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Subject:Re: Job Futures-Who are We? From:Jill Buss <jb -at- US -dot- DYNIX -dot- COM> Date:Thu, 8 Dec 1994 13:30:13 -700
Here at Ameritech Library Services (formerly Dynix) we prefer the term
"technical communicator" because it reflects our role in communicating
information in the best way possible (be it online, in tutorials, manuals,
good user interface and design, etc.). However, most of the company still
calls us "documentors," "writers," or sometimes "instructional designers."
We've developed respect and a good working relationship with Development
over the years by persistence, a good track record, and by management
stressing our role year after year. One of the most helpful things was a
training class our vice-pres. of Development held for all programmers and
writers. This class focused on the development process as a whole (vs.
just software development). It emphasized that a completed product
included more than just the software. It also included the documentation,
training, marketing, delivery mechanism, packaging, etc. It then focused
on the role each of the different departments should contribute to EACH
product. This included all the valuable input technical communicators
could provide at all stages of the development process. The training also
suggested that all of those involved in a product (including
documentation, marketing, International development, etc.) meet briefly
about every 2 weeks during the development cycle to make sure everyone is
on-track, on-schedule, and informed.
Since I am involved with standards documentation and technical training
for our programmers, I then followed up by meeting with each development
team to apply the principles in the training to their existing projects. I
noticed that within days we had more communication and teamwork between
Development and Documentation than ever before. For us, anyway, this seems
to be more of a training issue and less of a titles issue.
Recently we changed our department name from "Documentation and Training"
to "Technical Information Services" to more accurately reflect some of the
non-documentation things we do (online information, videos, etc.). I
personally think it's more confusing because no one knows what "technical
information services" are while they at least have a mental picture of
what documentation and training are. However, we'll see if it makes a
difference in the long run.
Well, there's my two-cents worth. Lisa, feel free to call me if you want
to discuss this further or see any of the materials we used in training. --jb
Jill H. Buss
Ameritech Library Services
(jb -at- us -dot- dynix -dot- com)
On Thu, 8 Dec 1994, Lisa Baker wrote:
> This question has been lurking on the outskirts of many of our
> discussions. Are we as a profession best served by calling ourselves
> technical writers, technical editors, and documentation departments?
> <Note: This message has a software bent because that's where my
> experience is.>
> In the emerging world of enhanced online technologies that create new
> delivery methods for our "documentation" to compliment the existing
> printing technology, and in the world of the information being included
> into the product so the product actually documents itself, it seems clear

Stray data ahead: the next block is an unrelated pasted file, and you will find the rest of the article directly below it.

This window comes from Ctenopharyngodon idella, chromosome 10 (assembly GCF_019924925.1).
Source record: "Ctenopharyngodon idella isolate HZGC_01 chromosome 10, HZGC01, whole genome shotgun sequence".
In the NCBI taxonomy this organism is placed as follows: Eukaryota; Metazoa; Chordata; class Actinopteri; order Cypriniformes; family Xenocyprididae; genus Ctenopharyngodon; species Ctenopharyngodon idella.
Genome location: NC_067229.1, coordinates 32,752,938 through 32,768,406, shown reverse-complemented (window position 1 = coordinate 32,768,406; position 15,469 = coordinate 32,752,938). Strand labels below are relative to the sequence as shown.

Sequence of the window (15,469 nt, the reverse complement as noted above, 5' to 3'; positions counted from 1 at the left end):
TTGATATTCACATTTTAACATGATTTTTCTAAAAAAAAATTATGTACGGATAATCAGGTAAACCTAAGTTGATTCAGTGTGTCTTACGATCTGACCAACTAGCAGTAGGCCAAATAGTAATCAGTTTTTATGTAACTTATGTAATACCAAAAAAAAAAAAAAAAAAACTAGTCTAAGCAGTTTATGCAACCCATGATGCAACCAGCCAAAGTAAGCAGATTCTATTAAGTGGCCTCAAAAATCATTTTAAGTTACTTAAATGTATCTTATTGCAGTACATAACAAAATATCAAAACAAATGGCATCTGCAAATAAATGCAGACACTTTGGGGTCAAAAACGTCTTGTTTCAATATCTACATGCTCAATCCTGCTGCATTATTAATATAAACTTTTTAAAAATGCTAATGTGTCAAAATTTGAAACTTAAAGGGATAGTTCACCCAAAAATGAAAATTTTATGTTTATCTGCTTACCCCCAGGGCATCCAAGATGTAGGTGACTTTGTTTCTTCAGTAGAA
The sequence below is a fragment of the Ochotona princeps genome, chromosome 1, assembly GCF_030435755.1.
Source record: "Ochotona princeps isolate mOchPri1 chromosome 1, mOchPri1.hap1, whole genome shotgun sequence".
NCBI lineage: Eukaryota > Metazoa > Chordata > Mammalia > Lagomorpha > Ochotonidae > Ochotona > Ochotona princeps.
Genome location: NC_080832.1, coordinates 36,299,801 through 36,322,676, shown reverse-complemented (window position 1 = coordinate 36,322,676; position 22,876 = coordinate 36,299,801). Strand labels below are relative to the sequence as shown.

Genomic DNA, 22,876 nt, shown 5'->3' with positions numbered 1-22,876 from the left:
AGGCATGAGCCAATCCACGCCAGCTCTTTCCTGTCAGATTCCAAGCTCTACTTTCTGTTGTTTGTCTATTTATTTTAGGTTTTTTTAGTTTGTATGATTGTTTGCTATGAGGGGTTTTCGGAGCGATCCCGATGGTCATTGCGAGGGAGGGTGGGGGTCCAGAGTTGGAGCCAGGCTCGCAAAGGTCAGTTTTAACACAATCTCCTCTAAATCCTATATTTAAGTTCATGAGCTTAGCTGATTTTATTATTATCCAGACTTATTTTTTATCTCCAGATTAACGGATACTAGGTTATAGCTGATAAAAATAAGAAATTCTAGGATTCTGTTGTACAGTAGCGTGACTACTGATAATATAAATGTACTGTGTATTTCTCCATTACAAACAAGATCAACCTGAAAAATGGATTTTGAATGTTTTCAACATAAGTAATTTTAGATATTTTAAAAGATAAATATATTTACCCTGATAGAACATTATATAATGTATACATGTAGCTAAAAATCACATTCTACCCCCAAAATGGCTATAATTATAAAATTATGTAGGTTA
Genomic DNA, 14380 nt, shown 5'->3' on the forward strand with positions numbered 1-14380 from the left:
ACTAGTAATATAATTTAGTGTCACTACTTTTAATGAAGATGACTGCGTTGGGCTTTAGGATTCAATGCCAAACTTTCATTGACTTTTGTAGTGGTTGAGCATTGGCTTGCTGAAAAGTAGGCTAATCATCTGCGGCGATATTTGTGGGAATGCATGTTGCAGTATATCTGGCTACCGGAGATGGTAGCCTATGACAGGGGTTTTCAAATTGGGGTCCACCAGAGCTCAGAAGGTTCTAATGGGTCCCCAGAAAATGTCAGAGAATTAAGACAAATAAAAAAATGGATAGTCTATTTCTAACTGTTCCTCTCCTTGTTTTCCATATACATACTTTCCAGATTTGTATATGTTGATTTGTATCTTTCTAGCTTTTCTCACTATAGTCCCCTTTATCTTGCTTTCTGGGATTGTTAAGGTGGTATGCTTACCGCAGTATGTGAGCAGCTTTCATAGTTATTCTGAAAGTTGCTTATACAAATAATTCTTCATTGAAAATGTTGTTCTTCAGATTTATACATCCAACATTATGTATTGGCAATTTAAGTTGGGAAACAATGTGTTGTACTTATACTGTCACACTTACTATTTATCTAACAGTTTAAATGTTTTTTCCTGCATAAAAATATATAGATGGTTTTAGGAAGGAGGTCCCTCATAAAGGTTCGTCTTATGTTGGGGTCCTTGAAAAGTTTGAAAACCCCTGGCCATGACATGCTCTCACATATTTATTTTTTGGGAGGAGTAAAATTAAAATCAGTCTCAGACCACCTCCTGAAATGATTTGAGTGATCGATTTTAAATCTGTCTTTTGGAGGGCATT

> (to me at least) that the terms documentation, writer, and editor do not
> tell the whole story.
> For example, while the term editor may imply to some a "passive"
> activity of suggesting changes to the flow of text, our editors have
> been anything but passive participants and in fact are a driving force
> behind our projects as the project managers.
> Many of our discussions also talk about the difficulties we face getting
> involved up front. I worked at IBM's Santa Teresa Lab a few years ago
> and their "writers" were called Information Developers and "developers"
> were called Program Developers. I liked that because to me the titles
> implied the corporation believed my knowledge and skills could
> contribute to the success of the product just as a developer's could.
> Although one of my developers in particular was an "old-timer" who
> resisted this type of cultural change and continually tried to treat me like
> a secretary, I at least had management backing (mine and his). In many
> ways I found problems with a developer with support by management
> preferable to the historic environment at "vintage WordPerfect." I
> personally have had a lot of success working with my developers, but
> felt resistance from upper management to recognize documentation as
> an important aspect of product success. This is definitely changing
> here, but I have been wondering if a change in titles might facilitate the
> corporate cultural evolution.
> What are you called at their companies? Do you think it matters? My
> understanding is the "information developer" title change was a
> conscious management choice at IBM. Do you long-time IBMers think it
> helped affect any changes in how you work?
> For a while we were Publications, then we were Domestic
> Documentation Services. Lately we've been calling ourselves
> Documentation Development. What should we be calling ourselves?
> Thanks for your opinions
> Lisa Baker lisab -at- wordperfect -dot- com
> Master Technical Writer - WordPerfect, Novell Applications Group
> Just because people say you#re crazy doesn#t mean you#re going to
> win, but sometimes it sure looks like a necessary condition for
> success.# -- Star Warriors, by William Broad